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There are several ways to create complex calculations in a clean elegant PDF file. Here’s how to integrate conditional formulas into your next document.

Conditional Formulas in Acrobat

We’ve previously covered the basics of automatic calculations in Adobe Acrobat. Conditional formulas let you go beyond the basics, creating more complex formulas in a PDF.

RELATED: How to Create PDF Forms with Calculations in Adobe Acrobat

If you use formulas in Excel or Google Sheets, you likely already know what conditional formulas are. Also called logical formulas, they display a particular value or activate a calculation if a certain condition is met, such as if a number is negative or if a score is above the passing grade. Some of the most common conditional formulas in excel include the standard “IF,” as well as “SUMIF,” and COUNTIF.” There is also conditional formatting, where changes to the format are made if a cell meets a certain condition.

Using calculated fields, these kinds of formulas can also be applied in Adobe PDFs. You can display a number, text, or run a calculation based on the results of another input box. You can also use them in conjunction with other calculated fields. Conditional formulas are useful for many types of PDF forms, such as:

  • Financial Documents: For example, if the principal determines someone’s interest rate, a conditional formula can be used to display the corresponding price based on the amount they input.
  • Tests and Exams: You can make an assessment that automatically shows either “pass” or “fail” at the end based on the test taker’s total score.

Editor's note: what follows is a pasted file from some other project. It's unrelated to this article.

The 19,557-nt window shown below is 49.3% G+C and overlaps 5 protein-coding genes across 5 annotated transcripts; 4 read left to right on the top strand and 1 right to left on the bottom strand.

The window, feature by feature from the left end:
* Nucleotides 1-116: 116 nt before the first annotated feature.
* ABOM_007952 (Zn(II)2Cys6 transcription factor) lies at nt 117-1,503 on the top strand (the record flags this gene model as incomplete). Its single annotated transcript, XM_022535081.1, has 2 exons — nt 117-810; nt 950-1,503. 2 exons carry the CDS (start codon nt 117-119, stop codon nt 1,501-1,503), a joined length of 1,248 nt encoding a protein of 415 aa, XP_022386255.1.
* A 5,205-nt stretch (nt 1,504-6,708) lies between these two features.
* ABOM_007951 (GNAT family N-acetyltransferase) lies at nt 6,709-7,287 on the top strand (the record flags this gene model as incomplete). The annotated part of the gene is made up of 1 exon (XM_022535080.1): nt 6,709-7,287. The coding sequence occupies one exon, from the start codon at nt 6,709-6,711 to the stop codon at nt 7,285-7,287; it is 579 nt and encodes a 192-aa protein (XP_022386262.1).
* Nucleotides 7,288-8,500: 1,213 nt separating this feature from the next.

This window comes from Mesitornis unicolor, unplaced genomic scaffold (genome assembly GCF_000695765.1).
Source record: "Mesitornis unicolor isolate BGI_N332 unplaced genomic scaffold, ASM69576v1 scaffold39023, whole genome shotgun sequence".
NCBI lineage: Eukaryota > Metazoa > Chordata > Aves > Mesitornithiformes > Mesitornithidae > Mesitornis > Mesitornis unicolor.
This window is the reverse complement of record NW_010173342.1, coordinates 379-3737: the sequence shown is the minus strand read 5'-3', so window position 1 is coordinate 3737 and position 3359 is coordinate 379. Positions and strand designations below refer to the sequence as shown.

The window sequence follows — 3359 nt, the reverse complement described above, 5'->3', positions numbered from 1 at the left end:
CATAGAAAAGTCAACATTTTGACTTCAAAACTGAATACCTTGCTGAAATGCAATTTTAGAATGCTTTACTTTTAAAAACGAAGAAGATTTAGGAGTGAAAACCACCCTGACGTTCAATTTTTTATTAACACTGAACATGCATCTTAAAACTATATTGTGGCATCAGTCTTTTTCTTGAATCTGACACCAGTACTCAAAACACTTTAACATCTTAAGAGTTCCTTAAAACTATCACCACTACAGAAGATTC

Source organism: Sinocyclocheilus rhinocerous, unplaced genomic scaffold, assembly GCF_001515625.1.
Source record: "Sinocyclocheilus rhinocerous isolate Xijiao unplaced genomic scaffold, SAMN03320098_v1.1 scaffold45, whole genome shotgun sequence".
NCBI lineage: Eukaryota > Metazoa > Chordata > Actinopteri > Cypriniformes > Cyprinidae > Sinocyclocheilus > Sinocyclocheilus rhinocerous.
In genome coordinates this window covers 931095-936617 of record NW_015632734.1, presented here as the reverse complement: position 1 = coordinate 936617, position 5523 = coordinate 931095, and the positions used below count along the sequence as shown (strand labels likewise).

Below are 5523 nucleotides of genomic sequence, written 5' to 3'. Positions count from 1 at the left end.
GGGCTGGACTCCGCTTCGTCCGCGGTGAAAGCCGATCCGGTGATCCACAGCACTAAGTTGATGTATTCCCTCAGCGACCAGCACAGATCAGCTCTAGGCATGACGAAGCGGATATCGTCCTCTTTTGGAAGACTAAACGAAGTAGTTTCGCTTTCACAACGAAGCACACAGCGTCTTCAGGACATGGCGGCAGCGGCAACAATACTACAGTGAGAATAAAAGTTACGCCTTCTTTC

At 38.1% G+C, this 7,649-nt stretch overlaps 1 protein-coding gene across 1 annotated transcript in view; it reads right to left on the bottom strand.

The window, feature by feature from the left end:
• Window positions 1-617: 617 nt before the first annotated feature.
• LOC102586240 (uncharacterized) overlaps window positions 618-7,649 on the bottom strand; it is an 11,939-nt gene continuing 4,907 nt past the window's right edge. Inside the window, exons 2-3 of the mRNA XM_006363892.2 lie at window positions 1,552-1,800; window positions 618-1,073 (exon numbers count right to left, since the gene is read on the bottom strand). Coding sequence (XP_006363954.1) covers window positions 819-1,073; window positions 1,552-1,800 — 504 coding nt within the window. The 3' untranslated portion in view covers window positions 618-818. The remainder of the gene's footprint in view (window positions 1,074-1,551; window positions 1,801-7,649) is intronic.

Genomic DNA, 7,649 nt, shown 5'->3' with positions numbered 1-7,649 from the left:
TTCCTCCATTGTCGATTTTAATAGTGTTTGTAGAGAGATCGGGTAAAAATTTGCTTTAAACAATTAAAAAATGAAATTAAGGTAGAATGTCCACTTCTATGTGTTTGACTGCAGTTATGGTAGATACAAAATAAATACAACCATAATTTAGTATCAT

• Sales: If you’re using this for transactions, you can make a box that recommends products depending on a prospective buyer’s answers to specific questions.

Take note that while calculated fields can only be made in Adobe Acrobat, the actual calculations will display in any PDF reader.

Creating Simple Conditional Statements

Adobe Acrobat’s custom calculated fields use javascript as a programming language. Fortunately, you don’t need to know how to program in javascript to create a simple conditional field; you just need a basic pattern to follow.

In the following example, we’ll be using this simple company order form. This currently has seven fields: one for quantities of each of the five products, the total quantity, and the total price.

Adobe Acrobat Simple Form

A conditional statement in Adobe javascript follows this basic syntax:

var variable name = this.getField("name of field").value;
if( variable name condition) event.value = true result
else event.value = false result

The first line defines the value that will be used for your conditional formula. In this particular case, we used the “this.getField” to obtain the value of one of the other fields in the document. On the second line, we define the condition. Similar to excel, we specify the condition as being greater than, less than, or equal to a particular value.

Lastly, we define the results. The true result is the value that will be displayed if the condition is met. On the next line, we use “else” to generate the false result, which is the value that will be displayed if the condition is not met.